News That Matters
A review of the technical condition of the dollar in the days leading up to the FOMC meeting announcement.
What the pundits attempt to do is have you focus on the forest from an inch away. While the endless optimism of the talking-heads, most recently that the selloff in developed equity markets has gone too far, each offering up various 'narrative' reasons to support their claim; simply put, they are full of tragic flaws. Allow us to color-code this for all those market "pros" and PhD "economists" who haven't been able to follow the premise over the past several months...
The lack of leadership to tackle this clear and present danger to Europe's future is truly concerning. Both the migrants and the Europeans might be worse off as a result.
And monetary policies will be “ineffective”: Natixis
- Compare: S&P 500 Futures Advance After U.S. Stocks Ignored Global Rally (BBG)
- And contrast: Global Stock Rally Grinds to a Halt (BBG)
- And be very confused: Global Stocks Lower on U.S. Interest Rate Uncertainty (WSJ)
- Hilsenrath: Fed Wavers on September Rate Rise (WSJ)
- Time for more QE: Abe Adviser Says Next Month Good Opportunity for BOJ Easing (BBG)
- Brazil downgraded to junk rating by S&P, deepening woes (Reuters)
- Kiwi dollar tumbles after New Zealand cuts interest rates (Reuters)
Bank profitability will remain under pressure for some time to come in light of the new capital regulations currently in the works. This will make it more difficult for banks to generate new capital internally, so they will have to tap the capital markets and dilute their shareholders further. It is no wonder that bank stocks remain way below the valuations they once commanded (we actually wouldn’t touch these stocks with a ten-foot pole). From a wider economic perspective, the new capital regulations are rendering banks moderately safer for depositors (as long as the markets don’t lose faith in government debt that is), but they also contribute to their ongoing “zombification”. Bank lending is going to remain subdued. This wouldn’t represent a big problem, if not for the fact that it is likely to provoke even more government activism.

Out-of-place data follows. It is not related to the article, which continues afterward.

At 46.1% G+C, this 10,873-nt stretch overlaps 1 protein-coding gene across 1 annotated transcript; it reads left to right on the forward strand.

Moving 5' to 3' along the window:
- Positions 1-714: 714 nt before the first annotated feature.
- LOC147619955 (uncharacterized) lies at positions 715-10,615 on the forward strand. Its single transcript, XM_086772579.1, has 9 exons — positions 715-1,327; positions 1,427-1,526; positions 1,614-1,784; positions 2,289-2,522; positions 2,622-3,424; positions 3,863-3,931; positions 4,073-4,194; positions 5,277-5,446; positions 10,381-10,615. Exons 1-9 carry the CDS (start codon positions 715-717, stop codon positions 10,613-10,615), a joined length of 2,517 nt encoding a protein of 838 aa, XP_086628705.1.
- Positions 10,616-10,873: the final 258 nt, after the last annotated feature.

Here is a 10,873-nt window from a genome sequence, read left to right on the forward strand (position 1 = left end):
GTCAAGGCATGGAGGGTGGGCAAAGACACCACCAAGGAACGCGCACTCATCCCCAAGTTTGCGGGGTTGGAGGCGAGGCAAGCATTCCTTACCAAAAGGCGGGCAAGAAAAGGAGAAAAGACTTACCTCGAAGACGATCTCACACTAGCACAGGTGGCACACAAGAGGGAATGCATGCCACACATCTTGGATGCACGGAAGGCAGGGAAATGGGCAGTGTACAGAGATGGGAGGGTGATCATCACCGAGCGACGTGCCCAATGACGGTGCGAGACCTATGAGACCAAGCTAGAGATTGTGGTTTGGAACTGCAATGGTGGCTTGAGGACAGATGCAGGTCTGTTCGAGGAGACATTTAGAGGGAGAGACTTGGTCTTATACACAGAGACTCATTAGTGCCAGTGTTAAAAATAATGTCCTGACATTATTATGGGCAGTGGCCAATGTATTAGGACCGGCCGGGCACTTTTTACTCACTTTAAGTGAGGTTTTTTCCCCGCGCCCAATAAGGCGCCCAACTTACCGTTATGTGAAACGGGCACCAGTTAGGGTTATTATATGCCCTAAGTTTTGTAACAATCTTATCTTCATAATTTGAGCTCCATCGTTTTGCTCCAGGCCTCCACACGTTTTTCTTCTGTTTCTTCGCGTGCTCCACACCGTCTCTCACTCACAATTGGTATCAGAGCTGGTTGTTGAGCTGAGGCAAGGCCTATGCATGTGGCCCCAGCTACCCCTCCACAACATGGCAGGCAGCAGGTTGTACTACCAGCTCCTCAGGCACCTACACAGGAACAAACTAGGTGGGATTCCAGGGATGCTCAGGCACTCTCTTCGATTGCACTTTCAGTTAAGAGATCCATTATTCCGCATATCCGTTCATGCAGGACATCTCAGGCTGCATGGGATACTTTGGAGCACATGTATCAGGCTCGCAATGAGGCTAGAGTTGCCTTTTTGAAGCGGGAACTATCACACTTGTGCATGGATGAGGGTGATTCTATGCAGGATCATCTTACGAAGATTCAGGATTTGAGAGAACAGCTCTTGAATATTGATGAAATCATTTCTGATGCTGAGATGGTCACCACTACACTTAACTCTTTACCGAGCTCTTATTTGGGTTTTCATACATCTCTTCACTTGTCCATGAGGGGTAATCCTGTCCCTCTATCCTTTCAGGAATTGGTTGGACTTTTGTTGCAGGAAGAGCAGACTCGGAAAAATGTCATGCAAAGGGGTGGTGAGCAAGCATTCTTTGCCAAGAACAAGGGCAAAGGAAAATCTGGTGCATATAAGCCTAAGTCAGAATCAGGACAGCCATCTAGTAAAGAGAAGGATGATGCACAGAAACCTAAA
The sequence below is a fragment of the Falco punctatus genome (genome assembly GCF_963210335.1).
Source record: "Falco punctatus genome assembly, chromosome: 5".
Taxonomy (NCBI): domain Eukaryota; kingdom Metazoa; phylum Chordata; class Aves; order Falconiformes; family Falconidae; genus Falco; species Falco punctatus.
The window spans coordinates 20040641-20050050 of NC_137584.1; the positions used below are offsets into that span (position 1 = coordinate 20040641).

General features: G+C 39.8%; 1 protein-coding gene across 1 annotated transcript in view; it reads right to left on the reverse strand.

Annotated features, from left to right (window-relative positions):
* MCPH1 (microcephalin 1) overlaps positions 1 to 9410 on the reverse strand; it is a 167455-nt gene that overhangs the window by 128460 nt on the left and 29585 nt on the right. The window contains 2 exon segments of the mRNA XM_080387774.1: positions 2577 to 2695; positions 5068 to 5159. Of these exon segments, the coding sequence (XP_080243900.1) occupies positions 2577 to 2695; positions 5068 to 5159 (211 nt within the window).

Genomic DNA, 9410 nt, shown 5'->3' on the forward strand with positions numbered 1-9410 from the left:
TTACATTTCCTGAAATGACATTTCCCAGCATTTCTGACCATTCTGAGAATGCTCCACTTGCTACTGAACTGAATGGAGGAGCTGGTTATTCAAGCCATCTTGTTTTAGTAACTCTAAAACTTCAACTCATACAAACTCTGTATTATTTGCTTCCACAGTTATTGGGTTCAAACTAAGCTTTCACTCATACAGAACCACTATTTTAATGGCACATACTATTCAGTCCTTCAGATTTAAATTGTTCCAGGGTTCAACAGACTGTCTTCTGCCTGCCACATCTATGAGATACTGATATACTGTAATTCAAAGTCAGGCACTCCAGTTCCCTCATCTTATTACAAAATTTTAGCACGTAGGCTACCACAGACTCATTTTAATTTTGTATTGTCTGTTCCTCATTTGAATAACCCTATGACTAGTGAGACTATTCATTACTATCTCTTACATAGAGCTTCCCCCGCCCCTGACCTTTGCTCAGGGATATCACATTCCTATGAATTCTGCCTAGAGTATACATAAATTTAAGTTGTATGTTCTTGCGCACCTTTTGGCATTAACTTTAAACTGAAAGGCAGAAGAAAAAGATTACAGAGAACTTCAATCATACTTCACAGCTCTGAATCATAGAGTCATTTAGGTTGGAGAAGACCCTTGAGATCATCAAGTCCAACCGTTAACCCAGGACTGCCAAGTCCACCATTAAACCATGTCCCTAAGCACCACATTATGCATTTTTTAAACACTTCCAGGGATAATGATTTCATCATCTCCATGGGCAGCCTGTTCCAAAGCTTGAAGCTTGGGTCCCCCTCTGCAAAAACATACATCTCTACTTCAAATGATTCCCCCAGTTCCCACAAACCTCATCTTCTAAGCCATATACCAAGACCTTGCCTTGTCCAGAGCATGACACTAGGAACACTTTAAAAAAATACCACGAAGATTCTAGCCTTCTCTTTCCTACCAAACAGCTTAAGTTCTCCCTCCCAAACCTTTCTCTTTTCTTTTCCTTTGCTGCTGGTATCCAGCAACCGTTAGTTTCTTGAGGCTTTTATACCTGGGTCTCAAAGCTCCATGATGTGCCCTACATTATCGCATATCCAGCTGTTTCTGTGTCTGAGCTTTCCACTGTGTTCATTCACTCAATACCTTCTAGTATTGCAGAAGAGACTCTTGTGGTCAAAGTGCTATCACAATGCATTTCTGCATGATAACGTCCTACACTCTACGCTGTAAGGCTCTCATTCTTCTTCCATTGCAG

"We believe a global recession scenario has become the most likely global macroeconomic scenario for the next two years or so. Helicopter money drops would be the best instrument to tackle a downturn in all DMs. We expect to see QE #N, where N could become a large integer, as part of the monetary policy response in the US and the UK, and QEE2 in Japan."
- Global stocks rally as investors scent fresh stimulus (Reuters)
- Japan's Nikkei 225 Rises 7.7% for Biggest Gain Since October 2008 (BBG)
- China's Stocks Advance for Second Day Amid Stimulus Speculation (BBG)
- Abe Pledges Corporate Tax Cut as Investments Slump (BBG)
- U.S. to shift 50 staff to boost office handling Clinton emails (Reuters)
- Chinese Premier Li Keqiang Says China Doesn't Want a Currency War (BBG)
- One Thing China Got Right (BBG)
Overnight we got an unexpected call from perpetual optimist JPMorgan (yes, we all miss Tom Lee), which released a report by Mislav Matejka warning that it is not "time to re-enter the US" because "upside is limited at this stage of cycle." To wit: "some of the longer term cycle signals are increasingly worrying, with rising risk that US equities start making sustained losses next year. At best, the upside potential for the US remains limited, in our view." Still, just like BofA, JPM felt the need to hedge: "too early to position for recession."
News That Matters
What is the reason for the drop? Well, one can believe the ECB's stated explanation which is that due to European summer vacations, activity in Europe has ground to a halt. Of course, this would suggest that monetization in the Eurozone is continent on managers' summer vacation plans, which is probably an even more troubling explanation of ECB activity bottlenecks than what may be really going on in Europe. The alternative? As we noted over the weekend when we reported that now even the IMF is discussing the upcoming limits to BOJ QE as a result of sellers running out of BOJs to hand over to the BOJ, the same may be taking place in Europe
Logically, the massive liquidation of USD assets by China and other emerging market central banks should put upward pressure on UST yields and will, all else equal, work at cross purposes with DM central bank QE. But all else is never really equal...
The centrally-planned house of cards is finally starting to shake uncontrollably.
Banks in the US and Europe are trying to develop a cashless transactions system. The concept is to establish a comprehensive ledger for a business or a person that records everything received and spent, and all of the assets held – mortgages, investment portfolios, debts, contractual financial obligations, and anything else of market value. There would be no need for cash because the ledger would tell you and anyone you were considering a transaction with how much is available and would be transactable at any specific moment. This is not a dreamy idea. Blythe Masters is leading a new business effort to develop a universal cashless system. Not only is she gathering significant investor interest, but the Federal Reserve and various US Government agencies have become keenly interested in the potential usefulness and efficiencies of a universal cashless system